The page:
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Title: Climate change facilitated the early colonization of the Azores Archipelago during medieval times
Author: Raposeiro, Pedro Miguel
Hernández Hernández, Armand
Pla Rabés, Sergi
Bao Casal, Roberto
Sáez, Alberto
Shanahan, T.
Benavente, Mario
de Boer, Erik J.
Richter, Nora
Gordon, V.
Marques, Helena
Sousa, P.M.
Souto, M.
Matias, M.G.
Aguiar, N.
Pereira C.
Ritter, Catarina
Rubio de Inglés, María Jesús
Vázquez-Loureiro, D.
Amaral-Zettler, L. A.
Yongsong Huang
van Leeuwen, J.F.M.
Prego, Ricardo
Ruiz-Fernández, A.C.
Sánchez-Cabeza, J.A.
Trigo, Ricardo M.
Giralt Romeu, Santiago
Gonçalves, Vitor
Margalef Marrasé, Olga
Salcedo, M.
Costa, A.C.
Masqué, Pere
Keywords: Canvi climàtic
Climatic change
Issue Date: 4-Oct-2021
Publisher: National Academy of Sciences
Abstract: Humans have made such dramatic and permanent changes to Earth's landscapes that much of it is now substantially and irreversibly altered from its preanthropogenic state. Remote islands, until recently isolated from humans, offer insights into how these landscapes evolved in response to human-induced perturbations. However, little is known about when and how remote systems were colonized because archaeological data and historical records are scarce and incomplete. Here, we use a multiproxy approach to reconstruct the initial colonization and subsequent environmental impacts on the Azores Archipelago. Our reconstructions provide unambiguous evidence for widespread human disturbance of this archipelago starting between 700 -60/+50 and 850 -60/+60 Common Era (CE), ca. 700 y earlier than historical records suggest the onset of Portuguese settlement of the islands. Settlement proceeded in three phases, during which human pressure on the terrestrial and aquatic ecosystems grew steadily (i.e., through livestock introductions, logging, and fire), resulting in irreversible changes. Our climate models suggest that the initial colonization at the end of the early Middle Ages (500 to 900 CE) occurred in conjunction with anomalous northeasterly winds and warmer Northern Hemisphere temperatures. These climate conditions likelyinhibited exploration from southern Europe and facilitated human settlers from the northeast Atlantic. These results are consistent with recent archaeological and genetic data suggesting that the Norse were most likely the earliest settlers on the islands.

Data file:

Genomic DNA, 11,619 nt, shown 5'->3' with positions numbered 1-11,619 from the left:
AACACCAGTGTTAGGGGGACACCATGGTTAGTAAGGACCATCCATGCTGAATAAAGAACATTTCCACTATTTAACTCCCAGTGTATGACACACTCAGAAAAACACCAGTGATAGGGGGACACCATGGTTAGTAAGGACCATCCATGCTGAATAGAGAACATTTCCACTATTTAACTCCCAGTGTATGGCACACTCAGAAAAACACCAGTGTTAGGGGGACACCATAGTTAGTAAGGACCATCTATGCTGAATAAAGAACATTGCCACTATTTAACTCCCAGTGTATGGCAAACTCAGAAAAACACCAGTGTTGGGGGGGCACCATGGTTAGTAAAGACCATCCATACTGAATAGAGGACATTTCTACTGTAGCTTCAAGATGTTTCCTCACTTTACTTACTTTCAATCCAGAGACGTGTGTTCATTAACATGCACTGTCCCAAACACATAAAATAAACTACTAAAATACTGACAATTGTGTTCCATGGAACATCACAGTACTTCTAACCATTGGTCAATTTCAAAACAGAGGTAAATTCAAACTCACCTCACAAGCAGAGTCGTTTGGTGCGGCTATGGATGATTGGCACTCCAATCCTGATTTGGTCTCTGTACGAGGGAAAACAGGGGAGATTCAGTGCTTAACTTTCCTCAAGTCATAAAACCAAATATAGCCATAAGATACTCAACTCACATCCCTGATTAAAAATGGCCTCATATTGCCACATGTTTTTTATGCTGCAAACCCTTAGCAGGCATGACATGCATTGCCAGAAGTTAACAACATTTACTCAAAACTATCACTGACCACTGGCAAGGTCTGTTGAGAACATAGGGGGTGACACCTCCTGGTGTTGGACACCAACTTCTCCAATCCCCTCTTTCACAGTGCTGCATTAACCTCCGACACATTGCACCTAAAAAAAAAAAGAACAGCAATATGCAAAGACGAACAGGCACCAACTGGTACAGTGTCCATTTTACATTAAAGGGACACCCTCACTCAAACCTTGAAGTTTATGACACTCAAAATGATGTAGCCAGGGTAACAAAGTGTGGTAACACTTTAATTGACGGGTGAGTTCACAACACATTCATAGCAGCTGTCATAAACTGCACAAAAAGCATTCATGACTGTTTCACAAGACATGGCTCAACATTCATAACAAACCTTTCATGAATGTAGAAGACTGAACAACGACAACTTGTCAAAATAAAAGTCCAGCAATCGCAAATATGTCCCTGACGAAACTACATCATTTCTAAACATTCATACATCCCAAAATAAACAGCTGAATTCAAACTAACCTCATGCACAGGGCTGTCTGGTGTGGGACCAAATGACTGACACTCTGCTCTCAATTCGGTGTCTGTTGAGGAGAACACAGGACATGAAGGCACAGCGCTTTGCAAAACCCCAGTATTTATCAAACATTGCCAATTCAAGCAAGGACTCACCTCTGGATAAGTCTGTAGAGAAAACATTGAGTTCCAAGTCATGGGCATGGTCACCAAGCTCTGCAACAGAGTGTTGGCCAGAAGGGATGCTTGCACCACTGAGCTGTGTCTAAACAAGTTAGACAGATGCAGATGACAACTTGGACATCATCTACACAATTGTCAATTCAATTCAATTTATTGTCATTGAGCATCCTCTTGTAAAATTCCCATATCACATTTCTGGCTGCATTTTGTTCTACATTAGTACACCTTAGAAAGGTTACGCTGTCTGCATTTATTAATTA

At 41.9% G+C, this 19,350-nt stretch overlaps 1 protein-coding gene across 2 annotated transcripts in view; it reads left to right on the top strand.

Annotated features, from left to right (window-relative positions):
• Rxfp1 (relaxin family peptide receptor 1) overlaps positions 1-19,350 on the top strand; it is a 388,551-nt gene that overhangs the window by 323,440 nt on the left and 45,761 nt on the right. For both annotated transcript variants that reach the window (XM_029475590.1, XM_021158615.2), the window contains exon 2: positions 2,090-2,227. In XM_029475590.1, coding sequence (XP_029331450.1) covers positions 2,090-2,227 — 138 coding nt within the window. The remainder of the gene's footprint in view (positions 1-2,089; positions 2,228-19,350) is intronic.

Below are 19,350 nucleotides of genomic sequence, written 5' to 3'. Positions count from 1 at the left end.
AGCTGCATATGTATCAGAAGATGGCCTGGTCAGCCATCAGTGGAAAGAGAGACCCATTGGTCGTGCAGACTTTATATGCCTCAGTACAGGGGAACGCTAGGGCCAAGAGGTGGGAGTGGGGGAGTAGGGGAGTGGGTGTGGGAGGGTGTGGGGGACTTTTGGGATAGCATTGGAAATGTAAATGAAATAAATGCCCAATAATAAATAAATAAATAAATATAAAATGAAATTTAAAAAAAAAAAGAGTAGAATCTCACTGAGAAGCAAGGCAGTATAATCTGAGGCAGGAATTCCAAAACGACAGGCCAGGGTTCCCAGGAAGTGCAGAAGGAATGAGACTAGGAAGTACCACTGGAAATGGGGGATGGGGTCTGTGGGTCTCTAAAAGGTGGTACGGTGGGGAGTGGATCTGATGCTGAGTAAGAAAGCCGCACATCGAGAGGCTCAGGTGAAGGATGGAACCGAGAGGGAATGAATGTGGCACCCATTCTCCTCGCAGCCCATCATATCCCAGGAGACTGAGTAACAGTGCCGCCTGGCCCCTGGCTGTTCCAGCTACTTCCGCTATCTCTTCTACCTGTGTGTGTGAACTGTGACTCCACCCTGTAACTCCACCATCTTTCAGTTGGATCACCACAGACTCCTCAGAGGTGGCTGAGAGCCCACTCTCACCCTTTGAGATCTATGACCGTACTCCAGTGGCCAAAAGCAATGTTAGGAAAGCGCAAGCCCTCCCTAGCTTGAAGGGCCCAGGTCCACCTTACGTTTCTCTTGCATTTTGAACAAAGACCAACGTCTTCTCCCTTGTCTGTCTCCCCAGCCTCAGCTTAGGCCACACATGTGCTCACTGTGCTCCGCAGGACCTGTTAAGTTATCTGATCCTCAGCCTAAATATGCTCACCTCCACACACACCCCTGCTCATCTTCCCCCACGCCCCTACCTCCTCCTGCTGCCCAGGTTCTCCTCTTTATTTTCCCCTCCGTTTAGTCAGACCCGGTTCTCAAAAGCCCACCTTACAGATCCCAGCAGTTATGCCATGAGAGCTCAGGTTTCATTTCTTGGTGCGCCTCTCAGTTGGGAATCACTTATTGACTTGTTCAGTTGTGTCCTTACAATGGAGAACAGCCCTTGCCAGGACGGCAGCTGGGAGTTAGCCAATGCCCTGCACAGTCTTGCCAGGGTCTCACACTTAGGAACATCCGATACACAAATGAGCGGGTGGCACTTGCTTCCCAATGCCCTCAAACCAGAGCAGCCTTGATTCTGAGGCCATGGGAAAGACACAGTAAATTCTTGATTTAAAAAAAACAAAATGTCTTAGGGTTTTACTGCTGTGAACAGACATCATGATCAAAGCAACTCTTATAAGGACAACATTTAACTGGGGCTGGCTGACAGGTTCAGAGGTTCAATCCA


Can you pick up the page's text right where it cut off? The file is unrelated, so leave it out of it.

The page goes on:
Note: Versió postprint del document publicat a:
It is part of: Proceedings of the National Academy of Sciences of the United States of America - PNAS, 2021, vol. 118, num. 41, p. 1-7
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ISSN: 0027-8424
Appears in Collections:Articles publicats en revistes (Dinàmica de la Terra i l'Oceà)

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